Woman is rarely wicked, but when she is, she is worse than a man. (Italian proverb)
Wicked women, seductive sinners, vicious vixens – the female criminal is portrayed in many guises in popular culture, myth, literature and history but what do these stereotypes tell us about real women and crime?
The recent screening of Underbelly Razor highlighted some of the most notorious women in our history. Australian authorities have grappled with how to control wayward women from the moment the first female convicts stepped ashore.
Showing at Liverpool Regional Museum until March 18th 2012 is the Femme Fatale - the Female Criminal exhibition which looks at the portrayal of female criminals in popular culture and compares them with the real stories.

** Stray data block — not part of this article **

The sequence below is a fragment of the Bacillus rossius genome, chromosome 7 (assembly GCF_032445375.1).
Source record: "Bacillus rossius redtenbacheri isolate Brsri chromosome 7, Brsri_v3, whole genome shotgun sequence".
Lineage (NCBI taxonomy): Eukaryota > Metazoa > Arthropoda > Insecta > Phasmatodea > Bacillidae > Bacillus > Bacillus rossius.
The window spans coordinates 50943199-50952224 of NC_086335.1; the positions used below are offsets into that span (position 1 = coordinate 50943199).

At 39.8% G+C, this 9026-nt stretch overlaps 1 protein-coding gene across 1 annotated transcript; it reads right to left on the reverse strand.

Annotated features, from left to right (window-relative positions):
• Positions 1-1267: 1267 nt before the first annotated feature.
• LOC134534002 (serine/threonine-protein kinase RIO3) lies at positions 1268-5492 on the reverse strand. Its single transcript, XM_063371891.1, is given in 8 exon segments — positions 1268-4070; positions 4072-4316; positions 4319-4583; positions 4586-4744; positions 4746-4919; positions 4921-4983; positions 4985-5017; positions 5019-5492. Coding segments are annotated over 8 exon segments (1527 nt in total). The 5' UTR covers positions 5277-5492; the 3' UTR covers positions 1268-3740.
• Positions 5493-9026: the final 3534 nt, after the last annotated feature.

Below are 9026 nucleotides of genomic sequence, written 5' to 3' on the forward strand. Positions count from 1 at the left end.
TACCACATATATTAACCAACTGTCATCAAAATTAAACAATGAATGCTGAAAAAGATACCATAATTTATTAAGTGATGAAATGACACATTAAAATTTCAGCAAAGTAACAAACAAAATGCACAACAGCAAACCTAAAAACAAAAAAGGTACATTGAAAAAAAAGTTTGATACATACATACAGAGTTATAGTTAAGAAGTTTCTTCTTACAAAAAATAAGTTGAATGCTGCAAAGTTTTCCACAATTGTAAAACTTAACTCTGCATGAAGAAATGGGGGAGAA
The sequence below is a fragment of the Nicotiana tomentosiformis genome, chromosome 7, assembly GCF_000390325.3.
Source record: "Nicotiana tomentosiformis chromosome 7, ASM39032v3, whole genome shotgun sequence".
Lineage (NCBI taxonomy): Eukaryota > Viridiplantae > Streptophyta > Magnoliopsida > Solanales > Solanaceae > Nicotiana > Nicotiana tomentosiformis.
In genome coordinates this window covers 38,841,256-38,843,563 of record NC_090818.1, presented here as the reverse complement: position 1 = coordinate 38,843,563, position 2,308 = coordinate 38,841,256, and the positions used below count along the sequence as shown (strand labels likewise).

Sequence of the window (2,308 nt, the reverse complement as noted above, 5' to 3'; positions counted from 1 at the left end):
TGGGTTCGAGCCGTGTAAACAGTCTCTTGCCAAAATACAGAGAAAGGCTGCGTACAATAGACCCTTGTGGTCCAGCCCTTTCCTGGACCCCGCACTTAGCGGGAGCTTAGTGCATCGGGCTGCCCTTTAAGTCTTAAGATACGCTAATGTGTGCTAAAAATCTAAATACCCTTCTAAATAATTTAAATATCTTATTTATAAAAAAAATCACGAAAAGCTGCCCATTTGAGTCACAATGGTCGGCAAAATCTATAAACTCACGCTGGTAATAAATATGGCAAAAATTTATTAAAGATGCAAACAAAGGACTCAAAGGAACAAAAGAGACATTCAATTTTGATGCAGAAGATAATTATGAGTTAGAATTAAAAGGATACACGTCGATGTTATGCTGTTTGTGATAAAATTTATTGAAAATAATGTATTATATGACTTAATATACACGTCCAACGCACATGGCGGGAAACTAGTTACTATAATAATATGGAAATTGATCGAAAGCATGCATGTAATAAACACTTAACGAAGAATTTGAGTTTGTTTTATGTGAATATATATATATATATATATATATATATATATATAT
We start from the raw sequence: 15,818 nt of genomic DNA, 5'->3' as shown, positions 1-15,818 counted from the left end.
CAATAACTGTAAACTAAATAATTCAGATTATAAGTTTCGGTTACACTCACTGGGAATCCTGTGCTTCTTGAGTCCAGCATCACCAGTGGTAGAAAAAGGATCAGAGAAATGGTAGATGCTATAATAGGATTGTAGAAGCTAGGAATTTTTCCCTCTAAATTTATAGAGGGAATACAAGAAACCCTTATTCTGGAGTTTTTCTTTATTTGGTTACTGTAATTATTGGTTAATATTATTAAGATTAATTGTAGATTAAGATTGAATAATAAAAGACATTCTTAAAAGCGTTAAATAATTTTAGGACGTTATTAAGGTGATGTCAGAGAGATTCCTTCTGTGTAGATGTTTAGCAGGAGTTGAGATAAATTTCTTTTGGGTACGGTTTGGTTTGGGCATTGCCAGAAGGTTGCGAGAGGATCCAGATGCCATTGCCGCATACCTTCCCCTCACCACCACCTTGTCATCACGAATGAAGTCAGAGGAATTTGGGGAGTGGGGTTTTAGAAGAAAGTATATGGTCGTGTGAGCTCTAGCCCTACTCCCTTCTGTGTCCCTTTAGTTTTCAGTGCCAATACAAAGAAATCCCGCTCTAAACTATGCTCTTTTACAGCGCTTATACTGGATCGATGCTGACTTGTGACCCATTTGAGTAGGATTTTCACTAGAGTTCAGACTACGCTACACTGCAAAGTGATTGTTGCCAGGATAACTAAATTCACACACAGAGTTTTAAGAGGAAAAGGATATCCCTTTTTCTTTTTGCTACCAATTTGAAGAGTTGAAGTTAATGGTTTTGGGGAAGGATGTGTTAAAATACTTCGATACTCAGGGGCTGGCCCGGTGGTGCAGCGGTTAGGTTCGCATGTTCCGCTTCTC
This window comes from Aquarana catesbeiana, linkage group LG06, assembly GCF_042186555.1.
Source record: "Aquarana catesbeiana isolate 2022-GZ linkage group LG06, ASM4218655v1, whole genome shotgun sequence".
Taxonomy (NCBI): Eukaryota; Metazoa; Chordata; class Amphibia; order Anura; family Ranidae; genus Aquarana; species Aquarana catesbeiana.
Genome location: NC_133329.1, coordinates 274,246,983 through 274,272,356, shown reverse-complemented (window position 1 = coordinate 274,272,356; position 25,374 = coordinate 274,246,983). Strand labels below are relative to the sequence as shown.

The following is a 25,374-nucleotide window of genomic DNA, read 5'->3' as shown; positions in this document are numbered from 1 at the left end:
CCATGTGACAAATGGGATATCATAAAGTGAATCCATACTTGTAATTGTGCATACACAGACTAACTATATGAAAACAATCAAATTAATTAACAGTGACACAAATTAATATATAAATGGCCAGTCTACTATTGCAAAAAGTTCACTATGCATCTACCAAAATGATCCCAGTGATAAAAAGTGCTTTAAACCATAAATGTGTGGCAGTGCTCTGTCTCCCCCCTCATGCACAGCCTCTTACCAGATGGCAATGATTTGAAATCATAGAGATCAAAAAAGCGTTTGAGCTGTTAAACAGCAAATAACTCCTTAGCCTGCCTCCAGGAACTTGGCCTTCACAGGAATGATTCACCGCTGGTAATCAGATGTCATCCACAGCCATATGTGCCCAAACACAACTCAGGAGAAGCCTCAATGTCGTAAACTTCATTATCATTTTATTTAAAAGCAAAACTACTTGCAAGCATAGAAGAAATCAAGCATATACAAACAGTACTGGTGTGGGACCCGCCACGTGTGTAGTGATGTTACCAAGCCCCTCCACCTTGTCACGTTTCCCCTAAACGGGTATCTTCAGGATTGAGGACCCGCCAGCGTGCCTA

Some of Australia's most infamous female criminals will be featured including sly grogger Kate Leigh, 'madam' Tilly Devine, poisoner Yvonne Fletcher and 'the man woman murderer' Eugenia Falleni, alongside lesser known female prisoners who spent time at Long Bay Penitentiary between 1915 and 1930.
The brutal reality faced by the notorious female offenders is portrayed and the exhibition examines the extreme conditions, popular culture and the true stories of some of our most notorious female criminals.
The State Reformatory for Women was opened at Malabar in 1909 due to the imminent closure of Darlinghurst Gaol, and was home to some of New South Wales most dangerous female criminals until the women's prison was vacated when the Mulawa Correctional Centre opened in 1969 at Silverwater.